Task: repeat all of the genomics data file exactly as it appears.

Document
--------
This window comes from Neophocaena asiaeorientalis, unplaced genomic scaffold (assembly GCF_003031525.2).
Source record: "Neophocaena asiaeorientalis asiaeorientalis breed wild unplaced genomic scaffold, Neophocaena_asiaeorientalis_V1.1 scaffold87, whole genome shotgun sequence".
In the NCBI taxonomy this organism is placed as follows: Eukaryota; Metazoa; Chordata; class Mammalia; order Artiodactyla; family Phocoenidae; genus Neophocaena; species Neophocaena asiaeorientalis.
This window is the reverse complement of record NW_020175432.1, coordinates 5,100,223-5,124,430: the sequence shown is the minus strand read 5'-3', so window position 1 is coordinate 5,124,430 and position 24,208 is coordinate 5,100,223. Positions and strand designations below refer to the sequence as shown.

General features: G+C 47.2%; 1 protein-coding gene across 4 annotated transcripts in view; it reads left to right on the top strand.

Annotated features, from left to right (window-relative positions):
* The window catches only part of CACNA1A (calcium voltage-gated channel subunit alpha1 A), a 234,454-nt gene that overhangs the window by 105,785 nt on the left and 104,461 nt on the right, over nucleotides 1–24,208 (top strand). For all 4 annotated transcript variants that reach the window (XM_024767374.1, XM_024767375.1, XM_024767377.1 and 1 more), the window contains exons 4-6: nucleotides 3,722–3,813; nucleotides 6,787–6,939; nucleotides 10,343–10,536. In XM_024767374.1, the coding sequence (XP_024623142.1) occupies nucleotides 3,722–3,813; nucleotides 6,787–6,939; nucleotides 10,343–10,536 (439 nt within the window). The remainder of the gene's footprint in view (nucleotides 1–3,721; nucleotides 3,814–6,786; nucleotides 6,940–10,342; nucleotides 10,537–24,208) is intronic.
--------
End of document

This window comes from Neophocaena asiaeorientalis, unplaced genomic scaffold (assembly GCF_003031525.2).
Source record: "Neophocaena asiaeorientalis asiaeorientalis breed wild unplaced genomic scaffold, Neophocaena_asiaeorientalis_V1.1 scaffold87, whole genome shotgun sequence".
In the NCBI taxonomy this organism is placed as follows: Eukaryota; Metazoa; Chordata; class Mammalia; order Artiodactyla; family Phocoenidae; genus Neophocaena; species Neophocaena asiaeorientalis.
This window is the reverse complement of record NW_020175432.1, coordinates 5,100,223-5,124,430: the sequence shown is the minus strand read 5'-3', so window position 1 is coordinate 5,124,430 and position 24,208 is coordinate 5,100,223. Positions and strand designations below refer to the sequence as shown.

General features: G+C 47.2%; 1 protein-coding gene across 4 annotated transcripts in view; it reads left to right on the top strand.

Annotated features, from left to right (window-relative positions):
* The window catches only part of CACNA1A (calcium voltage-gated channel subunit alpha1 A), a 234,454-nt gene that overhangs the window by 105,785 nt on the left and 104,461 nt on the right, over nucleotides 1–24,208 (top strand). For all 4 annotated transcript variants that reach the window (XM_024767374.1, XM_024767375.1, XM_024767377.1 and 1 more), the window contains exons 4-6: nucleotides 3,722–3,813; nucleotides 6,787–6,939; nucleotides 10,343–10,536. In XM_024767374.1, the coding sequence (XP_024623142.1) occupies nucleotides 3,722–3,813; nucleotides 6,787–6,939; nucleotides 10,343–10,536 (439 nt within the window). The remainder of the gene's footprint in view (nucleotides 1–3,721; nucleotides 3,814–6,786; nucleotides 6,940–10,342; nucleotides 10,537–24,208) is intronic.